Antibacterial mouthwash can negate the NO-dependent biological benefits of dietary nitrate.

 

How To Make A Mitochondrial Safe Mouthwash

Green tea is a natural alternative to antibacterial mouthwash.

Researchers found (15) that green tea was more effective than chlorhexidine at reducing plaque. Using green tea as a mouthwash may be safer, cheaper, and better than an antibacterial mouthwash.

Amla berry powder is another mitochondrial protective alternative.

Not only does amla berry kill off cavity-causing bacteria, but it can also suppress (16) the bacteria’s plaque-forming abilities. Additionally, amla berries have over 200 times the amount of antioxidants as blueberries!

Helpful tip: replace your mouthwash with amla berry powder or green tea powder mixed in water.

 

Sulforaphane and Mitochondria

Sulforaphane can double (17) the mass of mitochondria in human cells growing in a Petrie dish. Sulforaphane is a potent antioxidant found in abundance in cruciferous vegetables such as broccoli, kale, cabbage, and cauliflower.

Sulforaphane is most potent in broccoli sprouts that are cheap and easy to grow.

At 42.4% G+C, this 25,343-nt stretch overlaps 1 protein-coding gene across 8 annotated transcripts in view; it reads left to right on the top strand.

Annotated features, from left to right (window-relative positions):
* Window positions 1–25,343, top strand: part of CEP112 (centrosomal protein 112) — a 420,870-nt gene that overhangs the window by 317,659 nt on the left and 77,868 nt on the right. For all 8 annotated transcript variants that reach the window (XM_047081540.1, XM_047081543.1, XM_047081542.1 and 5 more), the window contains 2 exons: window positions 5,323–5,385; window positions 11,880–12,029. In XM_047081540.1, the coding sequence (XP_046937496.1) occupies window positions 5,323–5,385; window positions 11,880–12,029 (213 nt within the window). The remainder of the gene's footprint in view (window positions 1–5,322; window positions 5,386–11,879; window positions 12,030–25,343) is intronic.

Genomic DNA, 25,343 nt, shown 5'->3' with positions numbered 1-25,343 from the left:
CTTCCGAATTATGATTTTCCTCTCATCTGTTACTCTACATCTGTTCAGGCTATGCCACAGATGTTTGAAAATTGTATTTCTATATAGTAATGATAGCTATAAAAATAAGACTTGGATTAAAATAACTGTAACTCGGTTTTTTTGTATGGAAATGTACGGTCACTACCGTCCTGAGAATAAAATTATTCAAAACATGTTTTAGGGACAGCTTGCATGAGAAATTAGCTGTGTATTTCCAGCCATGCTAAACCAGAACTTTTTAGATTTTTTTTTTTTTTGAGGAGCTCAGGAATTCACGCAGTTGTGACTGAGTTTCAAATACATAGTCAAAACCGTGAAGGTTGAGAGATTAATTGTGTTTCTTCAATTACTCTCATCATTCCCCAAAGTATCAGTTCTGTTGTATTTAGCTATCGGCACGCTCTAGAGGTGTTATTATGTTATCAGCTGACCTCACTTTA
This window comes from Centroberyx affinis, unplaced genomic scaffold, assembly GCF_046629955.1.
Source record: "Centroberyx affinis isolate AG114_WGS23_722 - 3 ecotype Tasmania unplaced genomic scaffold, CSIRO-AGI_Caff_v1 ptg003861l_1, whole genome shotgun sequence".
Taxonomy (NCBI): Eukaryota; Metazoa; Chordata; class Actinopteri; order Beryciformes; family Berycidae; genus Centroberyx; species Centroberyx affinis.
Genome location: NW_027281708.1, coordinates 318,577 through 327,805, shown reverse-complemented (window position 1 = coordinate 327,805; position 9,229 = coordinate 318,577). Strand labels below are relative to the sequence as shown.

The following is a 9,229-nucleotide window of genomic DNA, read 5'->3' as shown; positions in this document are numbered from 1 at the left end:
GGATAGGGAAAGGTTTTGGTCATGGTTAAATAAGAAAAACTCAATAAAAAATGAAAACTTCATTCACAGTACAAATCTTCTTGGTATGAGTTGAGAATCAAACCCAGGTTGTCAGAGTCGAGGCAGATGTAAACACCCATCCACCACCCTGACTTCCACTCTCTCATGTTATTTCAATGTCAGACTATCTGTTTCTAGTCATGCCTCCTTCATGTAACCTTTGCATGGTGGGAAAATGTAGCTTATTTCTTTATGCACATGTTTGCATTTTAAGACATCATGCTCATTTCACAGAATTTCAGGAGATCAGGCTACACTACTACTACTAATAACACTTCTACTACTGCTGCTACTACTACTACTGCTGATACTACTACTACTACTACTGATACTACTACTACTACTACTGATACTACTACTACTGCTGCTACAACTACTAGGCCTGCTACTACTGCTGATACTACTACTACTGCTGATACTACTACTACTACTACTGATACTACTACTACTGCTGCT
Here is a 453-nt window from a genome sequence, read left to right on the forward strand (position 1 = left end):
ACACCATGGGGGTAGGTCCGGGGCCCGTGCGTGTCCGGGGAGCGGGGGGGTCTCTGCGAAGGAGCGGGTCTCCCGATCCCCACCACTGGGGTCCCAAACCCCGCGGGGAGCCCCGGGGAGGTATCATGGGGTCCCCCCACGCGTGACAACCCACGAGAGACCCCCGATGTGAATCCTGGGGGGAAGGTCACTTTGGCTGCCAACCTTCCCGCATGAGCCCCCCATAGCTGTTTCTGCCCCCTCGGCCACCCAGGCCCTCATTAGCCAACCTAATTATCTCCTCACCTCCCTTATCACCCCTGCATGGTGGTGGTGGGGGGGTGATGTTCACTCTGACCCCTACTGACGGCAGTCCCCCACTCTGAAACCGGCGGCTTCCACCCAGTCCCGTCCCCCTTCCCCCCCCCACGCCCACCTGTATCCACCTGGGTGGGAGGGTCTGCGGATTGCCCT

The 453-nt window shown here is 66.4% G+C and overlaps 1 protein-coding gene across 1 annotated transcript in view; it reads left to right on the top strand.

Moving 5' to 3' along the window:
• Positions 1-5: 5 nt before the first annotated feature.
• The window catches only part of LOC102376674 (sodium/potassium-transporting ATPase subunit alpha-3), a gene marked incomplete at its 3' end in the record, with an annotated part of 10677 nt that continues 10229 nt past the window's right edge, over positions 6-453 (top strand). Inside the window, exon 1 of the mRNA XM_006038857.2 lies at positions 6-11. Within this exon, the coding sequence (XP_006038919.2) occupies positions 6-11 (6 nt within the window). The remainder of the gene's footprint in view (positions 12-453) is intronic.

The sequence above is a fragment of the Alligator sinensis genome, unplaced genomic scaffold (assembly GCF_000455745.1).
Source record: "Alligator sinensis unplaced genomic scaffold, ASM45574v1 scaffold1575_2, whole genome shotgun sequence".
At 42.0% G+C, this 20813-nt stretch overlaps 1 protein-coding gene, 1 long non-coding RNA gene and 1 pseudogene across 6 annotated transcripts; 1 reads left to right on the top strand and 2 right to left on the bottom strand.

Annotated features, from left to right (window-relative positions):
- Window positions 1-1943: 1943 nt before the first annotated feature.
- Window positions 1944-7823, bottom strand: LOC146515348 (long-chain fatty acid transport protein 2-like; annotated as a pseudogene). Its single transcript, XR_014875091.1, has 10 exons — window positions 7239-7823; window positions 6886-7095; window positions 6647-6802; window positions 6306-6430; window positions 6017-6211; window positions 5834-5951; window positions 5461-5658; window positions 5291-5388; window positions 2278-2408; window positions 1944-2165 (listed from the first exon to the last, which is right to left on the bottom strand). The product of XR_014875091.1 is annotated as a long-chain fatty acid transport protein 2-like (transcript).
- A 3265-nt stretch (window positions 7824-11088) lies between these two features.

Caloric Restriction and Mitochondria

Caloric restriction can slow down aging and extend lifespan. When food is plentiful, your cells divide. But when food is scarce, your body goes into conservation mode, slows down cell division, and starts (18) the process of autophagy.

Autophagy occurs when your body decides there isn’t enough food and it starts searching your cells for anything unnecessary. Your body recycles broken or useless cells into new or improved cells.

While you’re fasting, mitochondria are recycled into healthy and productive mitochondria.

Sleep and Mitochondrial Health

Sleep disorders can cause mitochondrial dysfunction. Even undiagnosed sleep disorders, like not getting quality sleep every night, can weaken (19) your mitochondria.

Your body, especially your brain, cleanses mostly during sleep. Your brain uses more energy than any other organ in your body, thereby creating a ton of waste.

It cleanses itself through the glymphatic system. Channels between neurons expand while brain cells shrink to allow cerebrospinal fluid to flush out dead cells, toxins, wastes, and byproducts. This process is 10 times more effective when you’re asleep than when you’re awake.

Insufficient waste removal from a lack of quality sleep leads to inefficient mitochondria. Thereby reducing your health and energy potential and aging you faster.

Inflammation and Mitochondria Dysfunction

Mitochondrial dysfunction can be (20) both a cause and an effect of inflammation. Inflammation is your body’s healing process in response to stress.